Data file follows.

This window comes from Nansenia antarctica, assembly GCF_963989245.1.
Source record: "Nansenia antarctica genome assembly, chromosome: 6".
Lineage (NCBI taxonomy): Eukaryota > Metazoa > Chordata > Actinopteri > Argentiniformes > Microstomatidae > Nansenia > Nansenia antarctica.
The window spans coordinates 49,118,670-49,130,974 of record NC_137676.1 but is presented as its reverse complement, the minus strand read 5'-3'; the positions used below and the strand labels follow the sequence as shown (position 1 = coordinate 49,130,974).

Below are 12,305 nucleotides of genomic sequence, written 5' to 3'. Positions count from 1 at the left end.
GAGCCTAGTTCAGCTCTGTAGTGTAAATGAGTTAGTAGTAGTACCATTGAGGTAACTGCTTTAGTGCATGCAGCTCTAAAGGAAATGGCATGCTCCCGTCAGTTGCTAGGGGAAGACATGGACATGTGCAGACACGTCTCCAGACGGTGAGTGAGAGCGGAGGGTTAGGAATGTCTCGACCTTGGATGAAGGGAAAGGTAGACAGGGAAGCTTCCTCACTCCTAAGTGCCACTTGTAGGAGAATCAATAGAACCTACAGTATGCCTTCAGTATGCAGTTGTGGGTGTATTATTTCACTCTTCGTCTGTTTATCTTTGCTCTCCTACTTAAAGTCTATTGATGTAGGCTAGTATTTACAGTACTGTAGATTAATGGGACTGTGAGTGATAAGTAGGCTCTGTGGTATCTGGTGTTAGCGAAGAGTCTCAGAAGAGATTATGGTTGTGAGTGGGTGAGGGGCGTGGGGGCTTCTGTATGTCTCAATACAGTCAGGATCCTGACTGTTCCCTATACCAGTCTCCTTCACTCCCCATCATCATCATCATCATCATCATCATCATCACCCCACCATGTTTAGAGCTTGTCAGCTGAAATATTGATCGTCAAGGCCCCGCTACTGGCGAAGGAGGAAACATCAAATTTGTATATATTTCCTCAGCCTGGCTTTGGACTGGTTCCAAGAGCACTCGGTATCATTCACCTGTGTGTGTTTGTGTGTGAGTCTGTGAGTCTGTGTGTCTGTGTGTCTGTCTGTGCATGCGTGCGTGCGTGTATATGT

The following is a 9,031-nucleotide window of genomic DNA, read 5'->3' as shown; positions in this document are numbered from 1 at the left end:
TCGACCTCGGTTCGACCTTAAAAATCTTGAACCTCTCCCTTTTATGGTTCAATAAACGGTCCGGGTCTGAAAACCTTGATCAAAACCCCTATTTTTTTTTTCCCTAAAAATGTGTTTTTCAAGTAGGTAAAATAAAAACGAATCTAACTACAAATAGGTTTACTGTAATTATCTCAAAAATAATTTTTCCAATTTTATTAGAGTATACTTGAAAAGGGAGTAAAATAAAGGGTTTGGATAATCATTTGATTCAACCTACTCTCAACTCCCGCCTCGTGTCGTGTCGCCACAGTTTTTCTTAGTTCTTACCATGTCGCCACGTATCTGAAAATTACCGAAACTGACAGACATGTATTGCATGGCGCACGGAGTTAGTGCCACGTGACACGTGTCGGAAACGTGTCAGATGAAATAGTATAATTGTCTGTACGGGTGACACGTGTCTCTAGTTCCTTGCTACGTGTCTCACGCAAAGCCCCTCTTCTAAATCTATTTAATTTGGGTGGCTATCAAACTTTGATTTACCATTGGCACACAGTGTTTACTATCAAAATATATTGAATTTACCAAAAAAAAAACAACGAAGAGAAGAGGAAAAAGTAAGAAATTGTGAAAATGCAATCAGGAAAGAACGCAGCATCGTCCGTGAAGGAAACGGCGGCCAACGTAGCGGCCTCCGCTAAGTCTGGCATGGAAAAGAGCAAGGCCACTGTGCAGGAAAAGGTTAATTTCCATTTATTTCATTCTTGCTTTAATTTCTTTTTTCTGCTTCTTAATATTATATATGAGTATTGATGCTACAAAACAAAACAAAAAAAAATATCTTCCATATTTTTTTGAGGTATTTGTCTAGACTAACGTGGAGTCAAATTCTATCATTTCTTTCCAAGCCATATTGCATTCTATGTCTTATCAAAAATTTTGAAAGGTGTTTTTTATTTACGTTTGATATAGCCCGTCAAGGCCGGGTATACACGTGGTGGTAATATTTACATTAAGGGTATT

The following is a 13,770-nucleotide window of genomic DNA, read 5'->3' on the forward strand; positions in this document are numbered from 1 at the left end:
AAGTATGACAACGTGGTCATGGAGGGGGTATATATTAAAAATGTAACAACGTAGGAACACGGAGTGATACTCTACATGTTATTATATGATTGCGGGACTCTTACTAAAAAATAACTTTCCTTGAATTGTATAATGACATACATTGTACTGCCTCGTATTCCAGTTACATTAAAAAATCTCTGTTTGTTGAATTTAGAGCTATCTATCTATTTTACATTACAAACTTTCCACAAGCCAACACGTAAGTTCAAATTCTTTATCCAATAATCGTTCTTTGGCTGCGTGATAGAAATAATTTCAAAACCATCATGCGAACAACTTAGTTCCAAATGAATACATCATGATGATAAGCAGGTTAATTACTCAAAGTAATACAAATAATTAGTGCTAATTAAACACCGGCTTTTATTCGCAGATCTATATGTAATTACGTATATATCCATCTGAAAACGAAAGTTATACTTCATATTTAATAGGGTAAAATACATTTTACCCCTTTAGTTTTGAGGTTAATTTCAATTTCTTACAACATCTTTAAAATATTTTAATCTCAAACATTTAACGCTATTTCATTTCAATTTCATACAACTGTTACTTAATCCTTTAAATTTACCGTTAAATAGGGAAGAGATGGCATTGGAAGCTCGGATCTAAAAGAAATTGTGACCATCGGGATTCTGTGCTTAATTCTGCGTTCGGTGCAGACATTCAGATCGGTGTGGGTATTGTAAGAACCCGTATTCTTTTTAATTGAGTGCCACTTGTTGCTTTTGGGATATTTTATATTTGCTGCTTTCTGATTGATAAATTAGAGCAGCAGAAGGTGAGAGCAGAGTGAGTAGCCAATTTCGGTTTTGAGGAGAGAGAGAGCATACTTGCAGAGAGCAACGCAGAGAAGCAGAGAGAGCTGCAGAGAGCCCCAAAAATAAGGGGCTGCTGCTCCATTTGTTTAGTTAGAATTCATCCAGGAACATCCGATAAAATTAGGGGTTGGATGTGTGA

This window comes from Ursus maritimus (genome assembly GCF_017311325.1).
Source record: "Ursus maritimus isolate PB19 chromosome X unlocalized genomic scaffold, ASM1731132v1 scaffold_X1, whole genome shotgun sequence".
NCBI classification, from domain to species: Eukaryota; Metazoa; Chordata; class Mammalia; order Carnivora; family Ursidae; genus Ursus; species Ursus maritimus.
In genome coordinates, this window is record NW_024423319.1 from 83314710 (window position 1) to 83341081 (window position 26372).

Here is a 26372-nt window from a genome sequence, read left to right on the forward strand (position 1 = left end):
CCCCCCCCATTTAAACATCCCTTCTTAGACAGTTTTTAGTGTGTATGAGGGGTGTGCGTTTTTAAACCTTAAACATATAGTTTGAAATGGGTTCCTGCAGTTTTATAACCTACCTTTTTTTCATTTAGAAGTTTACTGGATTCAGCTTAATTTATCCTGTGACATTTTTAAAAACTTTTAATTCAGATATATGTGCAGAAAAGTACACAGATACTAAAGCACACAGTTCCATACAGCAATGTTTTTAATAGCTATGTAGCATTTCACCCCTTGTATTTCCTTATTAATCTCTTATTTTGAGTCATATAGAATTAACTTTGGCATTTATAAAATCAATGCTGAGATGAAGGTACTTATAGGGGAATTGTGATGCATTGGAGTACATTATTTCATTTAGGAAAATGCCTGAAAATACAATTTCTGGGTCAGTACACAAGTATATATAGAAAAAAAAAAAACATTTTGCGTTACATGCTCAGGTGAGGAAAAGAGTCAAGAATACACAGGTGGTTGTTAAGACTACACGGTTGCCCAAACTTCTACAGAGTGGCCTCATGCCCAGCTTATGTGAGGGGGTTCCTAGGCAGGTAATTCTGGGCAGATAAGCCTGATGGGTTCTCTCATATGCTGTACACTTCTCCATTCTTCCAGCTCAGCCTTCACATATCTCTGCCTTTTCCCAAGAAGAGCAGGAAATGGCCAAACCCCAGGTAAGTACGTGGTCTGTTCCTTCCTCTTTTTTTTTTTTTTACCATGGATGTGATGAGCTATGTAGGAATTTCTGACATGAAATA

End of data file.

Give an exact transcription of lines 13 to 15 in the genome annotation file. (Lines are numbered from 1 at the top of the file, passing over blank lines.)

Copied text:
NCBI classification, from domain to species: Eukaryota; Metazoa; Chordata; class Mammalia; order Carnivora; family Ursidae; genus Ursus; species Ursus maritimus.
In genome coordinates, this window is record NW_024423319.1 from 83314710 (window position 1) to 83341081 (window position 26372).

Here is a 26372-nt window from a genome sequence, read left to right on the forward strand (position 1 = left end):